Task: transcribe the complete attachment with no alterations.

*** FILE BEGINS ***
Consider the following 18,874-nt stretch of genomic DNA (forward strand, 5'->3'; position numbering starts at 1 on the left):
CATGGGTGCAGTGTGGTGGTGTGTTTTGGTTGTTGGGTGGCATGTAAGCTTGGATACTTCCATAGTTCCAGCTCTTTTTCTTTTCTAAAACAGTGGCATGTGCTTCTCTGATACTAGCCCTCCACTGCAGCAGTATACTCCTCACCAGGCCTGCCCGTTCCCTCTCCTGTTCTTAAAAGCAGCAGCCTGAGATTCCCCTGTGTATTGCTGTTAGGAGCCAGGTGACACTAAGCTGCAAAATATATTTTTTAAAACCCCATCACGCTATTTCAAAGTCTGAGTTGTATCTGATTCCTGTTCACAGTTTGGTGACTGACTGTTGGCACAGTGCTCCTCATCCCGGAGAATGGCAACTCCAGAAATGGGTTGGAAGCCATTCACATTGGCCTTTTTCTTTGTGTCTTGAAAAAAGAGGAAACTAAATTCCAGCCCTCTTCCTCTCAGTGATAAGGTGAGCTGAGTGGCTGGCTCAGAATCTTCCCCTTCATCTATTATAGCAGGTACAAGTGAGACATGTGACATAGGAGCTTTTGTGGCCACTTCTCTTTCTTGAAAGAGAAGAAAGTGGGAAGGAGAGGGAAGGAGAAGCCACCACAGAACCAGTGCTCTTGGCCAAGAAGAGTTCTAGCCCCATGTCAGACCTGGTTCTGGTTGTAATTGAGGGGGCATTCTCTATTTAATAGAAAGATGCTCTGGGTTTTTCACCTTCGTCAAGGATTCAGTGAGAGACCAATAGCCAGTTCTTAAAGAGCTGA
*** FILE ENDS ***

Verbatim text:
Consider the following 18,874-nt stretch of genomic DNA (forward strand, 5'->3'; position numbering starts at 1 on the left):
CATGGGTGCAGTGTGGTGGTGTGTTTTGGTTGTTGGGTGGCATGTAAGCTTGGATACTTCCATAGTTCCAGCTCTTTTTCTTTTCTAAAACAGTGGCATGTGCTTCTCTGATACTAGCCCTCCACTGCAGCAGTATACTCCTCACCAGGCCTGCCCGTTCCCTCTCCTGTTCTTAAAAGCAGCAGCCTGAGATTCCCCTGTGTATTGCTGTTAGGAGCCAGGTGACACTAAGCTGCAAAATATATTTTTTAAAACCCCATCACGCTATTTCAAAGTCTGAGTTGTATCTGATTCCTGTTCACAGTTTGGTGACTGACTGTTGGCACAGTGCTCCTCATCCCGGAGAATGGCAACTCCAGAAATGGGTTGGAAGCCATTCACATTGGCCTTTTTCTTTGTGTCTTGAAAAAAGAGGAAACTAAATTCCAGCCCTCTTCCTCTCAGTGATAAGGTGAGCTGAGTGGCTGGCTCAGAATCTTCCCCTTCATCTATTATAGCAGGTACAAGTGAGACATGTGACATAGGAGCTTTTGTGGCCACTTCTCTTTCTTGAAAGAGAAGAAAGTGGGAAGGAGAGGGAAGGAGAAGCCACCACAGAACCAGTGCTCTTGGCCAAGAAGAGTTCTAGCCCCATGTCAGACCTGGTTCTGGTTGTAATTGAGGGGGCATTCTCTATTTAATAGAAAGATGCTCTGGGTTTTTCACCTTCGTCAAGGATTCAGTGAGAGACCAATAGCCAGTTCTTAAAGAGCTGA